SATYRIASIS (Satyrism)

A sexual deviation in males consisting of an excessive or insatiable desire for gratification.The terms “excessive” and “insatiable” are difficult to define since there are wide variations in the intensity and frequency of the sex urge among normal people. Most men have a strong desire for intercourse between one and six times a week, but there are men who engage in sexual relations as much as several times a day for long periods without appearing to be abnormal. The criteria for satyriasis can therefore not be based merely on frequency of sexual activity. More important is the urgency of the impulse. In a true case, the man appears to be in the grip of a continuous, uncontrollable drive, and centers his whole life around this one form of gratification. The term priapism has been used as the equivalent of satyriasis, though it is now more often applied to a persistent erection due to organic disease rather than sexual desire. (Priapism derives from Priapus, the Greek god of procreation.)The question is why this excessive impulse occurs. The answer appears to be that the satyriasist is not physiologically “oversexed,” but uses this activity to satisfy intense emotional needs. These needs are usually on an unconscious level and vary considerably from individual to individual. One man may need constant reassurance of potency because of inner doubts about his adequacy. Another may engage in excessive heterosexual activity as an unconscious attempt to deny a latent homosexual trend. (This is frequendy the case with the “Don Juan” type.) Still another may carry on a dozen affairs at once as a means of warding off anxiety stemming from emotional conflict, or as an escape from threatening home or business problems. A fourth may be compensating for feelings of failure, disappointment, or frustration. Others must keep proving that they are attractive to women because they believe they are undersized, homely, or socially inept And, according to some psychoanalysts, men who seek conquest after conquest may be unconsciously avenging themselves against all women for disappointment experienced with their mother in early life.Many of these men not only engage in excessive sexual activity, but become obsessed with the subject of sex to a point where it dominates their entire thinking and conversation. It may even displace all other interests and interfere with their pursuit of a living. Such men are urgently in need of psychological treatment directed toward readjustment of the entire personality. Interview therapy and psychoanalytic techniques are generally employed in discovering the roots of the problem and helping the patient to resolve his conflicts and achieve greater emotional security. See EROTOMANIA.Recent research has disclosed a specific control center for the sexual driveat the base of the brain, in a structure called the amygdala. If this center is destroyed by disease or blocked off by surgery, the result is an abnormal sex drive. It is possible that damage to the amygdala is a causal factor in some cases of satyriasis, but so far there has not been sufficient medical evidence to draw any positive conclusions. See AMYGDALA, NYMPHOMANIA.Illustrative Case:George S., age thirty-two, salesman, divorced, sought psychological treatment for his constant desire for sexual relations. He gave his psychotherapist the following information about himself.The primary reason he came for help was that he was unable to continue to carry on his work satisfactorily. Because he was so preoccupied with getting sexual satisfaction, he could not concentrate on his job. In the past two years he has bad at least ten different sales jobs. Two months ago he found a job that he liked extremely well. It was his fear of not being able to hold his present job that caused him to seek treatment.The family history indicated that George grew up in a divided home. His parents never got along well. There were times when the scenes between them were so violent that George was terrified. On several occasions there were temporary separations. His father was an exacting and demanding person with perfectionistic tendencies. He often was moody and wanted to be left alone. There was never any closeness or companionship with his father. His mother was a very emotional person and had frequent crying spells. She felt sorry for herself and let George and the father know about it. Both parents disciplined George— his father would switch him, whereas his mother would send him to his room, sometimes for a whole day.A personal history showed that George was a hyperactive and restless child. He was a fitful sleeper and used to grind his teeth at night. He was enuretic until he was twelve. He remembers engaging in masturbation when he was about eight years old. He had a brother who was almost two years older with whom he frequently engaged in mutual masturbation. At thirteen he was a compulsive masturbator, engaging in the practice several times a day. He states that he had his first experience in sexual relations with a girl when he was fourteen. During his adolescence there were only occasional sexual relations. At nineteen he went into the service and during his stay for two years had numerous affairs with women who were usually older than he was. He married when he was twenty-four and was divorced four years later. He had one child, a son who is with his mother.His strong sexual desires have never subsided. Masturbation still continues on a daily basis. He has learned that it is not harmful, so he isn’t bothered by any fear of what will happen to him. His concern is primarily with his preoccupation with sex, and he is seeking psychological treatment for that reason. (Thorpe, Katz, and Lewis, 1961)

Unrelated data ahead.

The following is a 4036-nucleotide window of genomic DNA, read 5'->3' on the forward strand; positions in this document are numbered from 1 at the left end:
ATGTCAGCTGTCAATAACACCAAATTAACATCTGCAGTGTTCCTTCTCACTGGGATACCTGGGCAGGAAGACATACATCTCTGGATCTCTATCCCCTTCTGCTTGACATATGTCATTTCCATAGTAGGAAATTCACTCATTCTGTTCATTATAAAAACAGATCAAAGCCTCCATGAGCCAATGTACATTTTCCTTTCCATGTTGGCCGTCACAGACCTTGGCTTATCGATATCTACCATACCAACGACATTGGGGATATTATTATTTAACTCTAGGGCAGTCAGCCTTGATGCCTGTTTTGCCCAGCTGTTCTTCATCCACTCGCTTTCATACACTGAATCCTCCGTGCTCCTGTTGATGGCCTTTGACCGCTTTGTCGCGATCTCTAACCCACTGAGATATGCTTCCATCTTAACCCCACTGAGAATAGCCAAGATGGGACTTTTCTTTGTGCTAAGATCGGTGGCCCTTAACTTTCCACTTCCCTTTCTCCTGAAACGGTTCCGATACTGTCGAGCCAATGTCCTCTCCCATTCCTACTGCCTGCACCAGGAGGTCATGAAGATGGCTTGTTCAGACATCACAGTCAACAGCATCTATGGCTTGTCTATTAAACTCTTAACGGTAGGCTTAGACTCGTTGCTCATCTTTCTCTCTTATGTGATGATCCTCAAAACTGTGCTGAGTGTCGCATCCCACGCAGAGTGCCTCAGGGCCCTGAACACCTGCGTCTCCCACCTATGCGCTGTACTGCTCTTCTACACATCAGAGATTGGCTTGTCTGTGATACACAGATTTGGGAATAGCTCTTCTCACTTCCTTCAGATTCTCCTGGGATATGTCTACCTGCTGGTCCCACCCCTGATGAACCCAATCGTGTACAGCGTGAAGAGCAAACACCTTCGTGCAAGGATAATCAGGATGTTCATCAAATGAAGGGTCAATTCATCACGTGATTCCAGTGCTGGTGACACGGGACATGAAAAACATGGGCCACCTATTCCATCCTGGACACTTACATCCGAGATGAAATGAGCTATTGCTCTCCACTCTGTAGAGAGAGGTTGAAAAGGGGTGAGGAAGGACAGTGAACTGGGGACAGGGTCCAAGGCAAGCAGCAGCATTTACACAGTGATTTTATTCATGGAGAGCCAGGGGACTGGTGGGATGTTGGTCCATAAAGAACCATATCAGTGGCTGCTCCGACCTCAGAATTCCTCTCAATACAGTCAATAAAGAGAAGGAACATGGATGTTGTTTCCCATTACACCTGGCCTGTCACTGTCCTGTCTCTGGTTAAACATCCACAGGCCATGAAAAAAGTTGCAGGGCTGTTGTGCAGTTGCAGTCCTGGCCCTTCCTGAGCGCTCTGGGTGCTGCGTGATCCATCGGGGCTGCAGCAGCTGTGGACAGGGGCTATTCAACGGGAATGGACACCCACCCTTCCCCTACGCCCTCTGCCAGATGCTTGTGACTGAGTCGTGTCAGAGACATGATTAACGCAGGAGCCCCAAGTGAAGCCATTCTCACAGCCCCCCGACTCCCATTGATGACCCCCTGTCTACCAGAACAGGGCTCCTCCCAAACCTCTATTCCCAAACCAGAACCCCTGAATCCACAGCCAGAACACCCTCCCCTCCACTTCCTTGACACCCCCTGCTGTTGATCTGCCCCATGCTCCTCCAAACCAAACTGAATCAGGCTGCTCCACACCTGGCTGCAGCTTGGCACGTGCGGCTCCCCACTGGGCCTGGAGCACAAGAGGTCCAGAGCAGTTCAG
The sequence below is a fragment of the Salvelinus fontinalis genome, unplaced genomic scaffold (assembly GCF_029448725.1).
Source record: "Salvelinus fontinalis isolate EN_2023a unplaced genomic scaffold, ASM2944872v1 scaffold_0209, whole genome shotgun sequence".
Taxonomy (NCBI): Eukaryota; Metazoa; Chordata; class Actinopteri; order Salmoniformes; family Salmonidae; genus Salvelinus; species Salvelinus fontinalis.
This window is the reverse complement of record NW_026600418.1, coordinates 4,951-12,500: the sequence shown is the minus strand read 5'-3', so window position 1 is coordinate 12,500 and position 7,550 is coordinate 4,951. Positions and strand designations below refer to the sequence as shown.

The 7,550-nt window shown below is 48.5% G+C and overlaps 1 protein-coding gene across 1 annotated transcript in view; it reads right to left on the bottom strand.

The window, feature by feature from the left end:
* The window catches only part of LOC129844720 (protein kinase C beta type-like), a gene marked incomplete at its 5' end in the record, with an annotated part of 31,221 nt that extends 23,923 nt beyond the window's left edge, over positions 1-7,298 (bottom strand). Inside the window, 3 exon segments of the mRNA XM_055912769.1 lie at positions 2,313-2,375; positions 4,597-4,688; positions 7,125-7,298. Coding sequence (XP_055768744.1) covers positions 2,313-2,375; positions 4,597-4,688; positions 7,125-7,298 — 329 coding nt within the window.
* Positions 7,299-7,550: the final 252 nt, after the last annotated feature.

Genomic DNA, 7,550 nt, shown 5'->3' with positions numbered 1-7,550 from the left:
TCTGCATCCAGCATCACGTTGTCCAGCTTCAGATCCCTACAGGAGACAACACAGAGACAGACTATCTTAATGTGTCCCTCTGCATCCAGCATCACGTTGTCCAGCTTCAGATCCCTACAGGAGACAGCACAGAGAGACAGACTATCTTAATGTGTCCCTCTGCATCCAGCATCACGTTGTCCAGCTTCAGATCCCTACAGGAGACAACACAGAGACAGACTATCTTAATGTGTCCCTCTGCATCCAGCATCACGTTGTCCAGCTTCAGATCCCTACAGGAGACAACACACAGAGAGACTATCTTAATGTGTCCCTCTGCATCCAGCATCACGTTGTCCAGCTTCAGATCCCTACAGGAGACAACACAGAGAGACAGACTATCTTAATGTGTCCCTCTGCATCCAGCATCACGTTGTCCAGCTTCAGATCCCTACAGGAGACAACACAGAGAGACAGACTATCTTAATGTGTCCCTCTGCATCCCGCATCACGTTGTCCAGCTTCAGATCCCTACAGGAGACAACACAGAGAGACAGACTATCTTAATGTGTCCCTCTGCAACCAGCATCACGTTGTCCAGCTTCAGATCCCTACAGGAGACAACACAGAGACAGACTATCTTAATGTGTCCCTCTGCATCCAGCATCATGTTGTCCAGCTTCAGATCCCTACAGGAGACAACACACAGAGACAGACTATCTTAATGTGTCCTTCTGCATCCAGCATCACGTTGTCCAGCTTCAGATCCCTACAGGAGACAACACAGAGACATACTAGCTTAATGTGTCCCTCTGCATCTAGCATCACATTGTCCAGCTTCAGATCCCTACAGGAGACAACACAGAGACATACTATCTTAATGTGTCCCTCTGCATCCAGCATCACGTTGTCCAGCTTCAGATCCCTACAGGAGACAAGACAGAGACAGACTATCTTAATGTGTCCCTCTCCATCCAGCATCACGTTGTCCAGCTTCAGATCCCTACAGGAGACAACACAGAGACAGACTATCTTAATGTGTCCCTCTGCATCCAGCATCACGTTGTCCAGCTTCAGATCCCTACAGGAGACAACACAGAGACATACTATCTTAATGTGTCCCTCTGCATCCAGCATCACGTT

Cite this page: N., Pam M.S., "SATYRIASIS (Satyrism)," in PsychologyDictionary.org, November 28, 2018, https://psychologydictionary.org/satyriasis-satyrism/ (accessed November 28, 2020).